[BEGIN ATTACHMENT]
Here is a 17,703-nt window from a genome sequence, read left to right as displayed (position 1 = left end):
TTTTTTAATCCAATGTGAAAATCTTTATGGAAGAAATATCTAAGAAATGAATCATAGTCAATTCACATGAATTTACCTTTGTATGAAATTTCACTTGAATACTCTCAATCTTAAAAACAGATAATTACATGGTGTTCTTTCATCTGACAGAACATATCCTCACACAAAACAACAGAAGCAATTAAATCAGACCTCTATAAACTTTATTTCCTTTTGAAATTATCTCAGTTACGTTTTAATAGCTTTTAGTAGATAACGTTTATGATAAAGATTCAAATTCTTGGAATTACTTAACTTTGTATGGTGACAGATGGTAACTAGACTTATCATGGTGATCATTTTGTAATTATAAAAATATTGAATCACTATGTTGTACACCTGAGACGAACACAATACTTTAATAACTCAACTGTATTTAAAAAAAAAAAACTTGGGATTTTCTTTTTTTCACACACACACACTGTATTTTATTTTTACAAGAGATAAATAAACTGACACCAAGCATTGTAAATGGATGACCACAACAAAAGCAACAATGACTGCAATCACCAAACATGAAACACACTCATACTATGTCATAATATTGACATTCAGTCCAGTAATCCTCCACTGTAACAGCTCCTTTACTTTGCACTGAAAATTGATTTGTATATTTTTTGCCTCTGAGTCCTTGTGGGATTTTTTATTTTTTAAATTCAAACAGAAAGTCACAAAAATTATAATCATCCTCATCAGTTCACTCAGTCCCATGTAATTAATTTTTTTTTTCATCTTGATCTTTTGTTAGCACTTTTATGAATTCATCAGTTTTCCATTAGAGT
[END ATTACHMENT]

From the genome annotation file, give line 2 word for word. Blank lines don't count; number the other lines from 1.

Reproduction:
TTTTTTAATCCAATGTGAAAATCTTTATGGAAGAAATATCTAAGAAATGAATCATAGTCAATTCACATGAATTTACCTTTGTATGAAATTTCACTTGAATACTCTCAATCTTAAAAACAGATAATTACATGGTGTTCTTTCATCTGACAGAACATATCCTCACACAAAACAACAGAAGCAATTAAATCAGACCTCTATAAACTTTATTTCCTTTTGAAATTATCTCAGTTACGTTTTAATAGCTTTTAGTAGATAACGTTTATGATAAAGATTCAAATTCTTGGAATTACTTAACTTTGTATGGTGACAGATGGTAACTAGACTTATCATGGTGATCATTTTGTAATTATAAAAATATTGAATCACTATGTTGTACACCTGAGACGAACACAATACTTTAATAACTCAACTGTATTTAAAAAAAAAAAACTTGGGATTTTCTTTTTTTCACACACACACACTGTATTTTATTTTTACAAGAGATAAATAAACTGACACCAAGCATTGTAAATGGATGACCACAACAAAAGCAACAATGACTGCAATCACCAAACATGAAACACACTCATACTATGTCATAATATTGACATTCAGTCCAGTAATCCTCCACTGTAACAGCTCCTTTACTTTGCACTGAAAATTGATTTGTATATTTTTTGCCTCTGAGTCCTTGTGGGATTTTTTATTTTTTAAATTCAAACAGAAAGTCACAAAAATTATAATCATCCTCATCAGTTCACTCAGTCCCATGTAATTAATTTTTTTTTTCATCTTGATCTTTTGTTAGCACTTTTATGAATTCATCAGTTTTCCATTAGAGT